What Makes up a Hallmark?
Up until 1998, hallmarks were made up of four “compulsory marks”. The date mark has since become optional but the other three symbols remain compulsory. The compulsory symbols represent:
- who made the item
- the guaranteed level of purity
- the Assay Office at which the article was tested and marked
What do Hallmarks Look Like?
There are three compulsory marks that make up a modern hallmark. The first represents the alloy the item is made from. There are different shaped marks for gold, silver, platinum, and palladium. Each unique shape also contains a number which shows the purity of the alloy.
Gold hallmarks are shaped like an elongated octagon. They are the same regardless of whether the gold is yellow, white, or rose.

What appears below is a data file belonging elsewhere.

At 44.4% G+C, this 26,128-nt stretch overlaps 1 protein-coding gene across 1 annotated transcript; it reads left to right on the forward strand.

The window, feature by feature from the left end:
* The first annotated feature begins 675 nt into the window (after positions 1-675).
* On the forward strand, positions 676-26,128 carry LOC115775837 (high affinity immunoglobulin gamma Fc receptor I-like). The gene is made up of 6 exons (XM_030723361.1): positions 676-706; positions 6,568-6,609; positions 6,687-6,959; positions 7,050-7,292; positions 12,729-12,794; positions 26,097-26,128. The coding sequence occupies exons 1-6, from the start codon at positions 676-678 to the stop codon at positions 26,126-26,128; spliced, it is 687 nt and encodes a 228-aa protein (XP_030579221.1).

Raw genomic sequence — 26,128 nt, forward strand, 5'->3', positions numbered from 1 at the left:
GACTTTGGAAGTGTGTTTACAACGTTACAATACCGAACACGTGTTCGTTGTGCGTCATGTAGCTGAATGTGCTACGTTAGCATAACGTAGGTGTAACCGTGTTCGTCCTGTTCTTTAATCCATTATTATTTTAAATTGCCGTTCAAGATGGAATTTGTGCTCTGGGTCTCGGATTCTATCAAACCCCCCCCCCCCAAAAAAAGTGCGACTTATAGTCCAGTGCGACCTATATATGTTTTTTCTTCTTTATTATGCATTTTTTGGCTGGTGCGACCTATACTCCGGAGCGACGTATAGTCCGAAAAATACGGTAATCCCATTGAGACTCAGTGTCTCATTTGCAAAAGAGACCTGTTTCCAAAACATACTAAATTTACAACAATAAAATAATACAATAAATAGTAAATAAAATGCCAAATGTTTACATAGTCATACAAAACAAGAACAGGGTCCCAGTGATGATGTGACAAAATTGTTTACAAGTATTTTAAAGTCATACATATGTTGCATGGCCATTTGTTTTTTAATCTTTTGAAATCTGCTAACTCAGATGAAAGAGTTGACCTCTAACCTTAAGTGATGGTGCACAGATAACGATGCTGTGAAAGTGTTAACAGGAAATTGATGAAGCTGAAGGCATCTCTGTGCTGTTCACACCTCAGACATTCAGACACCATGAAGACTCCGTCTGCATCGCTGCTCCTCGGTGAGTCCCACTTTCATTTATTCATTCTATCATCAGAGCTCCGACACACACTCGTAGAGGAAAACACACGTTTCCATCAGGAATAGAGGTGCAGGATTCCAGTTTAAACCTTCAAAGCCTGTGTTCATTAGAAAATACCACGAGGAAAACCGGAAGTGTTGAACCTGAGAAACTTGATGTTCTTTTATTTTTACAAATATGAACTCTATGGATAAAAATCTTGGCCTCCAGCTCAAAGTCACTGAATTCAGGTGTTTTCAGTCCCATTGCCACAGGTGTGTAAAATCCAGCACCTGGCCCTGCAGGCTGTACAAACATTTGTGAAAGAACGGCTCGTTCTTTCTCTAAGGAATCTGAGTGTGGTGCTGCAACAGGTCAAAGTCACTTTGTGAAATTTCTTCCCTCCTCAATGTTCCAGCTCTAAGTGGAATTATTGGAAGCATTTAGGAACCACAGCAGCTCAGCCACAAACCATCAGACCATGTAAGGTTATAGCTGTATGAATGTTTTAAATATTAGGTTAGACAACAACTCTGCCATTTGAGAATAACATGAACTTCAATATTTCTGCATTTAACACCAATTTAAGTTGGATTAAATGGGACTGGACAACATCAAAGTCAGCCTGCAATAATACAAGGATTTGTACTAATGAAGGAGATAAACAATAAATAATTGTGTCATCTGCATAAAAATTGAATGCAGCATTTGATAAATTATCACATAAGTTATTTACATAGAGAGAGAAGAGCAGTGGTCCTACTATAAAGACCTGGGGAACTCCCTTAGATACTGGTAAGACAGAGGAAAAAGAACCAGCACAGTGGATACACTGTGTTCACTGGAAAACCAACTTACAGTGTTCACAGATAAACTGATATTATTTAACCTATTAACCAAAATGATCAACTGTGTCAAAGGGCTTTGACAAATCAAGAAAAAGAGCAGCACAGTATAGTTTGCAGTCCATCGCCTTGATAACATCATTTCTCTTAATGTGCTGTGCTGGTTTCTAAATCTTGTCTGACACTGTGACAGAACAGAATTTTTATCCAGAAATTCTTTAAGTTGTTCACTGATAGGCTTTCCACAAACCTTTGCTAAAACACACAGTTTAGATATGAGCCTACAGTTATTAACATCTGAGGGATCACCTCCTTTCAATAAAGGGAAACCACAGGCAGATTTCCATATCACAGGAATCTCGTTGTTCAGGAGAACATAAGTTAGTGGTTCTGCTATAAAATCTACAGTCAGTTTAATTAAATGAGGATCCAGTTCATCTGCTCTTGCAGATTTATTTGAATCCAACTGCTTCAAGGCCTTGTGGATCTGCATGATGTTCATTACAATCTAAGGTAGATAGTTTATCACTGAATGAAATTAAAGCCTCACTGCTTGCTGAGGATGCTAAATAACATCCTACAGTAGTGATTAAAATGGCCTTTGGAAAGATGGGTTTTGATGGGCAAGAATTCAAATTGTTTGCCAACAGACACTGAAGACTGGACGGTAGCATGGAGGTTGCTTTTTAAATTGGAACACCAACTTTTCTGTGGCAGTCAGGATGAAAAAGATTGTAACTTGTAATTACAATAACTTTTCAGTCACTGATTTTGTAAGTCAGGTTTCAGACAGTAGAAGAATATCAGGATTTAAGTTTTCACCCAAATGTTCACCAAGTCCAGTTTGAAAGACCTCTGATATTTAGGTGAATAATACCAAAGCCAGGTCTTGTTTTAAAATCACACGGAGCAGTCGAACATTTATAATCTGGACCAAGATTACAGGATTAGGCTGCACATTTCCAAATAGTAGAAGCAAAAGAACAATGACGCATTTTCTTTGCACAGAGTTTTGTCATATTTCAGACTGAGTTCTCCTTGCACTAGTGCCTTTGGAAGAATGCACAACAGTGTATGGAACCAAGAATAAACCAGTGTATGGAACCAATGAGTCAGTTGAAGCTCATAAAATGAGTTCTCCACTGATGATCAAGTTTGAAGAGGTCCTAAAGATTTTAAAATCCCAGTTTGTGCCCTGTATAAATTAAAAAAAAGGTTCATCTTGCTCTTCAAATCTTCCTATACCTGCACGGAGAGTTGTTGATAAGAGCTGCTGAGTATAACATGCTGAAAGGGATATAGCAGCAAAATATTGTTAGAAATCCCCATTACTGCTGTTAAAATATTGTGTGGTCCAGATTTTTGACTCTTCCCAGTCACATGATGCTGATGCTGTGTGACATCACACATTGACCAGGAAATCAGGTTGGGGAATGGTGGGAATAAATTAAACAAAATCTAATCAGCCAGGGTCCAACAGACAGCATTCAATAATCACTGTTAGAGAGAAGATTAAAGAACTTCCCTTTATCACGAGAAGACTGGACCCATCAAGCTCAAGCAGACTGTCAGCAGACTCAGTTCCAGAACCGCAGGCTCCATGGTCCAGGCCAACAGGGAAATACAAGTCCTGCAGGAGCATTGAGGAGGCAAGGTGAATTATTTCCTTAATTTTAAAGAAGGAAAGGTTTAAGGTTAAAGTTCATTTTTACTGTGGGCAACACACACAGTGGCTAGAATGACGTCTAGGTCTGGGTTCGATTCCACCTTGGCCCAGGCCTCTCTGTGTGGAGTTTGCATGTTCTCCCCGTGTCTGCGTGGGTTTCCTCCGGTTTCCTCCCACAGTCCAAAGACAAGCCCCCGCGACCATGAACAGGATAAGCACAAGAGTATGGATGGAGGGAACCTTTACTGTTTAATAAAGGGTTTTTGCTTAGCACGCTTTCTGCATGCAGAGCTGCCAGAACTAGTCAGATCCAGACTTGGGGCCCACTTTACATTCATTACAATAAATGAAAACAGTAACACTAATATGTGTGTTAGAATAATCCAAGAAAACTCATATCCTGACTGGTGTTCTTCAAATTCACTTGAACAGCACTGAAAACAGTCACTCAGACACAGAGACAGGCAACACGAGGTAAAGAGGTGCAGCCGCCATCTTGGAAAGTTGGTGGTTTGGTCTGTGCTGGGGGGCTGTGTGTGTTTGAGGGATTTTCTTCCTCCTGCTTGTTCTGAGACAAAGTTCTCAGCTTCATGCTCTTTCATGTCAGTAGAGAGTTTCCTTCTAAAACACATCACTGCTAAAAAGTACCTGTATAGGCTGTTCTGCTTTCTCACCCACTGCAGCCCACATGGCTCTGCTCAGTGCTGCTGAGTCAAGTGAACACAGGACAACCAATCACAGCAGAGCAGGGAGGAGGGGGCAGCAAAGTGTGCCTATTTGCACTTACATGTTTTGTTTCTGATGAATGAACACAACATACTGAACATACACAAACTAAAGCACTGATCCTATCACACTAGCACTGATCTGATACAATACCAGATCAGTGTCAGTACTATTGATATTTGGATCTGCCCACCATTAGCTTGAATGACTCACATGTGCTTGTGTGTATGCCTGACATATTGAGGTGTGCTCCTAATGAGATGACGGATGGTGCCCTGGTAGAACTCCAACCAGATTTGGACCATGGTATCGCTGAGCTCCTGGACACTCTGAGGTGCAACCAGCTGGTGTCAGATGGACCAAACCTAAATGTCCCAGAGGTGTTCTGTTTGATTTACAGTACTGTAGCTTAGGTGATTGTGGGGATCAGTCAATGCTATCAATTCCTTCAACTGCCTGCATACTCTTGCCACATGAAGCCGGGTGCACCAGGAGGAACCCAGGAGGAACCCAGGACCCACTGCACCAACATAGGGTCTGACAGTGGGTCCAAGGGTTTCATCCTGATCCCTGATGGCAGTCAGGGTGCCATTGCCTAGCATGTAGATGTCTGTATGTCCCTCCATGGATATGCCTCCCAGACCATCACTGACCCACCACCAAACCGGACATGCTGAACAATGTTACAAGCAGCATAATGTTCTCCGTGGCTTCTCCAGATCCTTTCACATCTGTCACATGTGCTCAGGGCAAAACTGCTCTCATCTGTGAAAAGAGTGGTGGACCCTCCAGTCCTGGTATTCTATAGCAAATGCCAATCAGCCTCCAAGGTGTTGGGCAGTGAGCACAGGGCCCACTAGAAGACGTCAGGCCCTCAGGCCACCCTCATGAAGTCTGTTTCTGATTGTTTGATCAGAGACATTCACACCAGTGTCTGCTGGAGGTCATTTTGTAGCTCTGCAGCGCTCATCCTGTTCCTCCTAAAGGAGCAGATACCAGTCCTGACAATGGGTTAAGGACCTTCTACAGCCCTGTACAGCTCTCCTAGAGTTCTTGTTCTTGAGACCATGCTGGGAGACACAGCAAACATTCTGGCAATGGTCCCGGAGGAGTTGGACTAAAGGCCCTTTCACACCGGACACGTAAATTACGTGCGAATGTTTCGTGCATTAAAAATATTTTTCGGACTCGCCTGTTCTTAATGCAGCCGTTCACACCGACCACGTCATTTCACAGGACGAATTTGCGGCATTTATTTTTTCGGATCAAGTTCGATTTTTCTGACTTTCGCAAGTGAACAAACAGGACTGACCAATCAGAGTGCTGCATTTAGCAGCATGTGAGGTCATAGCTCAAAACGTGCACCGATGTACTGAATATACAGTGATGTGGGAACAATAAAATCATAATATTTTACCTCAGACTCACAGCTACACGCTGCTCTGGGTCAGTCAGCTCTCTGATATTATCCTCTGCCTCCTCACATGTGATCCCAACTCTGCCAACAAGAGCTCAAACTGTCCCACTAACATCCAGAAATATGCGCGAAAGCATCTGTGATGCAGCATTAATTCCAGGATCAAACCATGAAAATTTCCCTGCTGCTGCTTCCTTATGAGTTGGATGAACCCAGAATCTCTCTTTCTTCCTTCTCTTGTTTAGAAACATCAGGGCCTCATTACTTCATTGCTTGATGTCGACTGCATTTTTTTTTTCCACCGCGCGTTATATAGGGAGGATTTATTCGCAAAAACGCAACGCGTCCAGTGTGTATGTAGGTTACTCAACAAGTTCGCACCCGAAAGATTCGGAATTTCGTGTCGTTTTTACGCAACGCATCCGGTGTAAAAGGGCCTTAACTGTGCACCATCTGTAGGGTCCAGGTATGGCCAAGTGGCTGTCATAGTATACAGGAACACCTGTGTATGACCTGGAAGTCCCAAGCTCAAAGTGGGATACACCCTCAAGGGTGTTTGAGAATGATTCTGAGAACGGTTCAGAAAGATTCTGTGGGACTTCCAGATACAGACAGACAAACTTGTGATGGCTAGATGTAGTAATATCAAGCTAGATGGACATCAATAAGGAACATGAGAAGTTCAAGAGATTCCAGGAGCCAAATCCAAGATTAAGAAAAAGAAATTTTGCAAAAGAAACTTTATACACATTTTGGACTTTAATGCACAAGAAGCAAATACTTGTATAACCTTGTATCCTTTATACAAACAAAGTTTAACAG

Silver hallmarks are oval. The most common silver you will come across is 925 sterling silver.
Platinum hallmarks are shaped like a pentagon. The most common platinum alloy in jewellery is 950.
Modern palladium hallmarks are shaped like three ovals joined together. The most common palladium alloy you will find in UK jewellery is 950.
The next mark which makes up the hallmark is the Assay Office mark. There are four Assay Offices in the United Kingdom, located in London, Edinburgh, Sheffield, and Birmingham.
The final compulsory mark is the maker's mark. This might be a mark unique to the jeweller you have purchased the item from, but it could also be the mark of the casting workshop who initially cast the piece.
The majority of our rings are hallmarked by the Birmingham Assay Office, so will feature the anchor mark. However, we can hallmark your item in the London Assay office (Goldsmiths' Hall) or Sheffield office by request. Please note that there will be an additional cost for this service.
A small number of our two-metal rings are finished in Austria. These only feature a fineness mark due to different regulations across countries.